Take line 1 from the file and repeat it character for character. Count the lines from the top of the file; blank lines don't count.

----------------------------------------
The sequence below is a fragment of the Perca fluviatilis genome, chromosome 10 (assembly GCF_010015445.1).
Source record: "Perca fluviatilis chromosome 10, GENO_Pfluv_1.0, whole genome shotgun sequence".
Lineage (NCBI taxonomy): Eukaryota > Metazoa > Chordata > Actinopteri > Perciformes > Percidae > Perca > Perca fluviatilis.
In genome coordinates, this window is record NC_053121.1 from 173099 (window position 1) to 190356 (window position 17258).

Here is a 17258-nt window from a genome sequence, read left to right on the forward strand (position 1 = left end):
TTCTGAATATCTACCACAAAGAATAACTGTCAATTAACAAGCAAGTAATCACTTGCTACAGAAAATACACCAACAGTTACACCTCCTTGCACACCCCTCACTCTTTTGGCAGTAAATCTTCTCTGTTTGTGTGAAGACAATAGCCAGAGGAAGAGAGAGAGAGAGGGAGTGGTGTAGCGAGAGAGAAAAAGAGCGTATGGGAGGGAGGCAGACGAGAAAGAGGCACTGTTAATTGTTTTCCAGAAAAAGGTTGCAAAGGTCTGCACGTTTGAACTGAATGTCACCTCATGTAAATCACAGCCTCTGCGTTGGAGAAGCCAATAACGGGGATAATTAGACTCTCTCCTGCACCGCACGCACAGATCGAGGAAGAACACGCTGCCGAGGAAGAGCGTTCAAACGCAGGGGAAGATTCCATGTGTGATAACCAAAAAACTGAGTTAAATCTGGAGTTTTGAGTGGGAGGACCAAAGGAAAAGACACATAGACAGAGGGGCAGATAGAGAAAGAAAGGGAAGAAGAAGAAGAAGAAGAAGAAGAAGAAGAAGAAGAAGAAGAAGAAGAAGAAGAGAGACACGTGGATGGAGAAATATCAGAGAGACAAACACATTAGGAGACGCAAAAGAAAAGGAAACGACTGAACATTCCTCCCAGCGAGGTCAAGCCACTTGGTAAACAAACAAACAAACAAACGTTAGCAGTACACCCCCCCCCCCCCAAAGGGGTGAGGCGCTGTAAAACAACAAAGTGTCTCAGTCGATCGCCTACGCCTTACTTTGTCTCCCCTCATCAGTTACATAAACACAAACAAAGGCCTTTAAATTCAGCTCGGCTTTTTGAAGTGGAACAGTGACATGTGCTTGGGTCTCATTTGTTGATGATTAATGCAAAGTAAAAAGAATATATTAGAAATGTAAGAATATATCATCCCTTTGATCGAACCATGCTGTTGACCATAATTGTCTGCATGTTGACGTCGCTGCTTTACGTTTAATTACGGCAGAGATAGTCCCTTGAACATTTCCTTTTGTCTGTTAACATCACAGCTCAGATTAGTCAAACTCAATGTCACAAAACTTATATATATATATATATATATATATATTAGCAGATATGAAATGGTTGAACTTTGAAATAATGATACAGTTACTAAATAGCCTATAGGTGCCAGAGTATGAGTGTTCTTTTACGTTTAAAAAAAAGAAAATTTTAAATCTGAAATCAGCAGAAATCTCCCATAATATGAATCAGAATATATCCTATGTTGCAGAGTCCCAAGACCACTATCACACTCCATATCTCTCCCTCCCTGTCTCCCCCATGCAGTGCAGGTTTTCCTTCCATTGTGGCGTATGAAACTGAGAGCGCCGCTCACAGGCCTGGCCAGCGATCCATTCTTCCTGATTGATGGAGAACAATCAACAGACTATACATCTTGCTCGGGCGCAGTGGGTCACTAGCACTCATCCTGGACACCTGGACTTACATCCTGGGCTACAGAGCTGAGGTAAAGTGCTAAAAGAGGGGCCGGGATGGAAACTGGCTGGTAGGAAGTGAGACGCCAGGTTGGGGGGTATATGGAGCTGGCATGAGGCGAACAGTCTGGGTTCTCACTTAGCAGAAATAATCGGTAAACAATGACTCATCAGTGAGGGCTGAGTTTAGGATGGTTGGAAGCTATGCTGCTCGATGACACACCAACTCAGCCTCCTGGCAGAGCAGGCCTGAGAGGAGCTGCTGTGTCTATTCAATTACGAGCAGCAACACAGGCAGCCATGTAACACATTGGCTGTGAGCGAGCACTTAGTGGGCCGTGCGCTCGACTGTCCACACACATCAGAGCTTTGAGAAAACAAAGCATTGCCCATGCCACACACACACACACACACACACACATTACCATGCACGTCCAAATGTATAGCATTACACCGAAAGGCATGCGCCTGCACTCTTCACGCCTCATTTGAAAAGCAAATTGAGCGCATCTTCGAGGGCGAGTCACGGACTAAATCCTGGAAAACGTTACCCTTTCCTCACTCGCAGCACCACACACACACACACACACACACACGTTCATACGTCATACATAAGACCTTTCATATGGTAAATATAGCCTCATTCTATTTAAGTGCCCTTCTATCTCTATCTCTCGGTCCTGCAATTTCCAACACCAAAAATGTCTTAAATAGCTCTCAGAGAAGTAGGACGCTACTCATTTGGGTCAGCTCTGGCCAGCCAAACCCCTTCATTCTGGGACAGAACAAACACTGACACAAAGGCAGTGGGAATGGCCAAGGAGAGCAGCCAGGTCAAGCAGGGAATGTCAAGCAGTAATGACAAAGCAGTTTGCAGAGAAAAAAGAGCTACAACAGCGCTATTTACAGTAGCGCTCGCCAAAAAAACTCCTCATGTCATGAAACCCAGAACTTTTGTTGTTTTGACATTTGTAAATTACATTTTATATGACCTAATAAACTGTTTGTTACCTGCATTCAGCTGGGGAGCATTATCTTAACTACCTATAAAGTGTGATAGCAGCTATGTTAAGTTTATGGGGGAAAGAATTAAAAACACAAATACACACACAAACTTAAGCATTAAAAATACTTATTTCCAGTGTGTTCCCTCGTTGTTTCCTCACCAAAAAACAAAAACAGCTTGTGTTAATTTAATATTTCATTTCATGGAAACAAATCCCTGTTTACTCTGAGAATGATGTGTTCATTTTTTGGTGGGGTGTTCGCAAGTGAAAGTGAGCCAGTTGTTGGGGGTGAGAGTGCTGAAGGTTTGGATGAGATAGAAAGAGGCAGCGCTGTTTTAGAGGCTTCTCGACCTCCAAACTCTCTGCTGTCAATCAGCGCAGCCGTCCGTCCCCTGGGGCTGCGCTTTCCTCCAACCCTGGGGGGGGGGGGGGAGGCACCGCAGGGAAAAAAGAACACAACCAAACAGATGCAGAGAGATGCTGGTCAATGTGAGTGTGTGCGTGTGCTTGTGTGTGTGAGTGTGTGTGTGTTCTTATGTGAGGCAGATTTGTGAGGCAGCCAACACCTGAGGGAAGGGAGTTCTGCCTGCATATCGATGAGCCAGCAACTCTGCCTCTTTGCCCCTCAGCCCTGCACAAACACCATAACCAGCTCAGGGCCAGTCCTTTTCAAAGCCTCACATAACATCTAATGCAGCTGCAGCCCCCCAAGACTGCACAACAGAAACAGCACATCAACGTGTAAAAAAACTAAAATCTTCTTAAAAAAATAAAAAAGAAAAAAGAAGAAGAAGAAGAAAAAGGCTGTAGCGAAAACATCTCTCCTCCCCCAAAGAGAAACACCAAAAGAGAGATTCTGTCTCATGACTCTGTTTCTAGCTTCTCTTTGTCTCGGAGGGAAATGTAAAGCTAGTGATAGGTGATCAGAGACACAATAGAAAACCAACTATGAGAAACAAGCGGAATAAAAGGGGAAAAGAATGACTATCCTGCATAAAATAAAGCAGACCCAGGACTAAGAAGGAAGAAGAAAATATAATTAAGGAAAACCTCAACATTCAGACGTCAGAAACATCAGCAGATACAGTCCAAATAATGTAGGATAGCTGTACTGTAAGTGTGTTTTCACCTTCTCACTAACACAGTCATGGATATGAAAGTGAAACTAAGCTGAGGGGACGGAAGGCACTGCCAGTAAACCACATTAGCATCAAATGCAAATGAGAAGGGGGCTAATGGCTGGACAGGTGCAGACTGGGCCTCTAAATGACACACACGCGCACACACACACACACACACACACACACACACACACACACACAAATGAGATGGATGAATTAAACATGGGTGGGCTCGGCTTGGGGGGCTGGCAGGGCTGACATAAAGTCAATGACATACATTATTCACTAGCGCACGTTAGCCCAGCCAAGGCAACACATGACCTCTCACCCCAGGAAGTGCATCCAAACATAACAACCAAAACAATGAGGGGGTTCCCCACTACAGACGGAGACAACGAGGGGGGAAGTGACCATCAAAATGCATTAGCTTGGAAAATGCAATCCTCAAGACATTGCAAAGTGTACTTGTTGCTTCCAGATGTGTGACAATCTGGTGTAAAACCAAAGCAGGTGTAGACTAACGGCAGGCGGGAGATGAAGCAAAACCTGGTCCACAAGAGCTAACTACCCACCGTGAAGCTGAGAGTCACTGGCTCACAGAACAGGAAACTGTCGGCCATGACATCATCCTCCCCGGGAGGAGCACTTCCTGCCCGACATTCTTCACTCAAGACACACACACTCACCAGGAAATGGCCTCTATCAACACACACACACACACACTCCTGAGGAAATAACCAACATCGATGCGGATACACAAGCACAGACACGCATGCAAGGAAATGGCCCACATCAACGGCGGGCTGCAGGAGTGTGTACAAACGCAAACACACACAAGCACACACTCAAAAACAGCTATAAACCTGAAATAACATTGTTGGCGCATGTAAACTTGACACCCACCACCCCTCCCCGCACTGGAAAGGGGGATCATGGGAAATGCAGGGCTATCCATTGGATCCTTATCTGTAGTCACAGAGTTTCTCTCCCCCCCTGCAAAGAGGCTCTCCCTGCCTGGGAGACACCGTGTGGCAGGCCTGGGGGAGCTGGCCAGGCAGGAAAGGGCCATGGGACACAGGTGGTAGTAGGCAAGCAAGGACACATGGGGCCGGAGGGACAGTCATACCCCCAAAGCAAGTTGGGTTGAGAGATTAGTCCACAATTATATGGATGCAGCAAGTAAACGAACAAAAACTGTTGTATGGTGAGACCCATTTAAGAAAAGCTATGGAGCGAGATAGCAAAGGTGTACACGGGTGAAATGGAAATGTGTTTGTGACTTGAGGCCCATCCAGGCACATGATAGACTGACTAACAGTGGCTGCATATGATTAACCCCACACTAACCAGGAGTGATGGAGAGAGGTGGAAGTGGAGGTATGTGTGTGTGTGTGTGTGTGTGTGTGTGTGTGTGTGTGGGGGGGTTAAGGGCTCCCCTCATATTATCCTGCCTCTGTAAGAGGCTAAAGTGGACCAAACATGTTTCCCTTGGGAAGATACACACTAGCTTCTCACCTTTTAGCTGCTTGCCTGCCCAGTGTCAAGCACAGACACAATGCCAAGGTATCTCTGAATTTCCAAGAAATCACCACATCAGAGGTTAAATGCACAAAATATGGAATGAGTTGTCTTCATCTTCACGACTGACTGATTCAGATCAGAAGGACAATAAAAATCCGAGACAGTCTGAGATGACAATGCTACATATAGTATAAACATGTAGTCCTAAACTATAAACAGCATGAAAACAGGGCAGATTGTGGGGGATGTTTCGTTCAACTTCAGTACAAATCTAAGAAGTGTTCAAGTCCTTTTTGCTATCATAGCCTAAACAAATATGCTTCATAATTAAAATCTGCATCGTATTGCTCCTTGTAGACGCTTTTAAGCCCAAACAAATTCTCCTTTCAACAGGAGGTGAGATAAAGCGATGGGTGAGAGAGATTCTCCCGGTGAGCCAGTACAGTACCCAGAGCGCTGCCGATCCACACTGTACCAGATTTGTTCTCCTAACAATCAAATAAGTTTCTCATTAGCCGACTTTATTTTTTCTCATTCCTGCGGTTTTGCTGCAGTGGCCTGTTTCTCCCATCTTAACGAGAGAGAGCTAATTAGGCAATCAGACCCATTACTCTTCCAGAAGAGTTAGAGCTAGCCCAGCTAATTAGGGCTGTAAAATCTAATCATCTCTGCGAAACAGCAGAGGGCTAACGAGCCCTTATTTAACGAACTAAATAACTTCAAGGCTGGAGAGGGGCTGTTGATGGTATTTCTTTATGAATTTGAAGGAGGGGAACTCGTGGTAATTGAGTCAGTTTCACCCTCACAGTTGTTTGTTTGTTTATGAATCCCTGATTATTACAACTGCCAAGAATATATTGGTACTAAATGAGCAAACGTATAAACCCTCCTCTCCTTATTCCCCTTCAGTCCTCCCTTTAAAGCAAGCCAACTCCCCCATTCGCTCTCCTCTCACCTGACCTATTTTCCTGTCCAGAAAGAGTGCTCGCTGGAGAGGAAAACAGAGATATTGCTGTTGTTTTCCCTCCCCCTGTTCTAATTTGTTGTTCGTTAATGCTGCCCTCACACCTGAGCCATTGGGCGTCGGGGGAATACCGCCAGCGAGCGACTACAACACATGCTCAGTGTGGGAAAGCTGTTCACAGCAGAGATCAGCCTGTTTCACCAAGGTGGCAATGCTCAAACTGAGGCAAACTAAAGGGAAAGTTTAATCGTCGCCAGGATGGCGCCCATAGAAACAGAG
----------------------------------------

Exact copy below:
The sequence below is a fragment of the Perca fluviatilis genome, chromosome 10 (assembly GCF_010015445.1).